Someday Your Fool Will Come
An Introduction to King Lear Edited for Middle School
by Danielle Bottinger
Editing Shakespeare makes people nervous, particularly English teachers. We feel unworthy of marring the sacred text. The idea that we, teachers, may choose what words our students do or do not read is a difficult task. Sadly, choosing not to edit a text may limit which plays our younger students are able to read and perform. Time does not allow my seventh grade students to tackle an unabridged Lear.
In my desire to stray from the standard middle school texts (i.e. Romeo and Juliet, A Midsummer Night’s Dream, Macbeth), I offer an edited version that I hope will allow students and teachers to explore Lear undaunted. It is debatable whether I have the authority to reinterpret this text, but in doing so, I maintain the best possible intentions: to continue to instill a love of language in my middle school students.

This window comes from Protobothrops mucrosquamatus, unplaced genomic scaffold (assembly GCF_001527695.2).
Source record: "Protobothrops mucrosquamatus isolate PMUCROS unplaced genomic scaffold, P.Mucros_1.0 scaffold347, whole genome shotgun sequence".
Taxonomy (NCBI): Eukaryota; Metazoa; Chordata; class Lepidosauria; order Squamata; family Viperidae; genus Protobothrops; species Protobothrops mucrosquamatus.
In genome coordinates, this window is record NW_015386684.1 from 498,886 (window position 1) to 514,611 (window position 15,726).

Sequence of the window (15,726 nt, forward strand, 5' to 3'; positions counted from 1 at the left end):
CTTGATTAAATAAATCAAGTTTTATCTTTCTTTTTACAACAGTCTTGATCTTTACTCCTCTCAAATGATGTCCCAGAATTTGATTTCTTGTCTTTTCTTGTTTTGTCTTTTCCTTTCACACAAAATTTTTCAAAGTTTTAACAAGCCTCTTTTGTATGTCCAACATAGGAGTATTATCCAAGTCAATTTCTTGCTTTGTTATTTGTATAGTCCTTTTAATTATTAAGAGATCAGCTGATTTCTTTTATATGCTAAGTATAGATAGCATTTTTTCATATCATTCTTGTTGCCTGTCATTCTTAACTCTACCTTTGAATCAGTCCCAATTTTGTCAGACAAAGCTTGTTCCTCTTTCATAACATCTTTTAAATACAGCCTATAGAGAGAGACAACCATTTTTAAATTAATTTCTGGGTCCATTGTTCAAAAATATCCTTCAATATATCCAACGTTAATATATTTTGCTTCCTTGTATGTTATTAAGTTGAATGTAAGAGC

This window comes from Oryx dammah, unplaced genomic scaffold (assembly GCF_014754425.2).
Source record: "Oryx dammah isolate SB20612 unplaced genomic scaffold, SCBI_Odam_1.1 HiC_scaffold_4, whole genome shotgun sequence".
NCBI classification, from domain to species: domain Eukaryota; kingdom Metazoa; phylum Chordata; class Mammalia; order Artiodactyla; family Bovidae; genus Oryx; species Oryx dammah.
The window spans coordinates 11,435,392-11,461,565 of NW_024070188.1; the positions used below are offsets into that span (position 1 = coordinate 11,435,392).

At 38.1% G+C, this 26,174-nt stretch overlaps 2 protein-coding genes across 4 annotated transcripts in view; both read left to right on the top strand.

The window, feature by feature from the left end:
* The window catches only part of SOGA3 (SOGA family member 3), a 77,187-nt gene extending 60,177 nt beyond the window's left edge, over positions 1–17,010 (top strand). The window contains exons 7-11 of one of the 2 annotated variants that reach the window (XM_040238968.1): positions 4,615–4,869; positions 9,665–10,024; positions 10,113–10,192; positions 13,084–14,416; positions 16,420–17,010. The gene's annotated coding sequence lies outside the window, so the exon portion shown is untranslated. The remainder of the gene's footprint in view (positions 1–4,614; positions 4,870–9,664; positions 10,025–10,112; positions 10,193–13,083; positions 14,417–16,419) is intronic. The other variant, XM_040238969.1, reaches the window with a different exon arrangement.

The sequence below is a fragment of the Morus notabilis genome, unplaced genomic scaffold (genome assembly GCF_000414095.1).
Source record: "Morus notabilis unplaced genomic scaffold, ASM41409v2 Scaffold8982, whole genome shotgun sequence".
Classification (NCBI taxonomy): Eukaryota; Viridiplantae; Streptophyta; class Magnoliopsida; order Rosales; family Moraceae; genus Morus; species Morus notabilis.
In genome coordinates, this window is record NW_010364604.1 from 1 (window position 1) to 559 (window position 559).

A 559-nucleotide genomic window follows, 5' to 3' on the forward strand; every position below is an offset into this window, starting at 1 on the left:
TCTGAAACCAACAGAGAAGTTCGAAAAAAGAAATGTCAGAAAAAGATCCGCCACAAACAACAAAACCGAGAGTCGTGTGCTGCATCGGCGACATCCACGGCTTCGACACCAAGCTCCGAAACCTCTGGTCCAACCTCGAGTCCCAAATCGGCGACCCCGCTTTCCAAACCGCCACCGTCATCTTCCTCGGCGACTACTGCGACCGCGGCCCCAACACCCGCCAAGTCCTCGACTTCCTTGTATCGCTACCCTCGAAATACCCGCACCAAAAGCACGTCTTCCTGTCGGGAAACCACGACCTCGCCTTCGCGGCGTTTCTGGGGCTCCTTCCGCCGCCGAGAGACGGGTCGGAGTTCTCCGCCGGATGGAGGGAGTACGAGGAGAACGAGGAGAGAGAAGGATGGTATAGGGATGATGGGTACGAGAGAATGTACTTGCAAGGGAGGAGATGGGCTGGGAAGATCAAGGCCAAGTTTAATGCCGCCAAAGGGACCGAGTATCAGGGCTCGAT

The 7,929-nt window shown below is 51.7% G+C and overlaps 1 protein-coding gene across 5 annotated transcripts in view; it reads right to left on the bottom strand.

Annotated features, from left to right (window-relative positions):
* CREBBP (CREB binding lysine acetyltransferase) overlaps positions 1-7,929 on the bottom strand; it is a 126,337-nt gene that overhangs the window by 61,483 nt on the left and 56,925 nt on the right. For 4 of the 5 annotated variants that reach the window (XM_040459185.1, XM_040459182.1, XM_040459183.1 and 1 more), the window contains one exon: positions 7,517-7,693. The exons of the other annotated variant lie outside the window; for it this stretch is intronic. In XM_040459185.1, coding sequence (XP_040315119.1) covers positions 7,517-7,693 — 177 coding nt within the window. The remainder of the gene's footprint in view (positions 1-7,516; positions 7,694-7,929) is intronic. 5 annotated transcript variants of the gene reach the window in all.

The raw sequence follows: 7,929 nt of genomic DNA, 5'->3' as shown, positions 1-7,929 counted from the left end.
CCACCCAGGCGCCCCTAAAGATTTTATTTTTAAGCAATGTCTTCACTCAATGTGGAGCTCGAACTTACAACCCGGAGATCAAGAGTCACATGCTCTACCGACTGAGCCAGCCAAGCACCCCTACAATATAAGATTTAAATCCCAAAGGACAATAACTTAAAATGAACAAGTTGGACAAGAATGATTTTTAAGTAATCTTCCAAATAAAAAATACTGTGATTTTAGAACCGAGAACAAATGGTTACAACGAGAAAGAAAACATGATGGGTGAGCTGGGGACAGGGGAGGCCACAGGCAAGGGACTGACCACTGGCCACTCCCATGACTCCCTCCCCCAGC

Glosses were made based on the types of words that often confuse my students. I review the use of “thou” and “thee”, as well as early modern verb forms before tackling a play, so those types of words are not glossed. Neither are words I feel students could easily reference or understand in context. I also try to clarify scene locations and basic character relationships in my notes.
This version entirely omits the character of the Fool, a choice I made after a great deal of agony. The Fool’s lines, so often made of puns and clever wordplay, require more explanation than I can offer to my students. If this abridged version can be seen as only an initial exposure to this great text, one that leads to more detailed work later, then students will meet their Fool when the time is right.
King Lear - edited for middle school
Danielle Bottinger teaches literature and creative writing to sixth and seventh graders at the Epiphany School in New York City. She attended the Folger's Teaching Shakespeare Institute in 2008.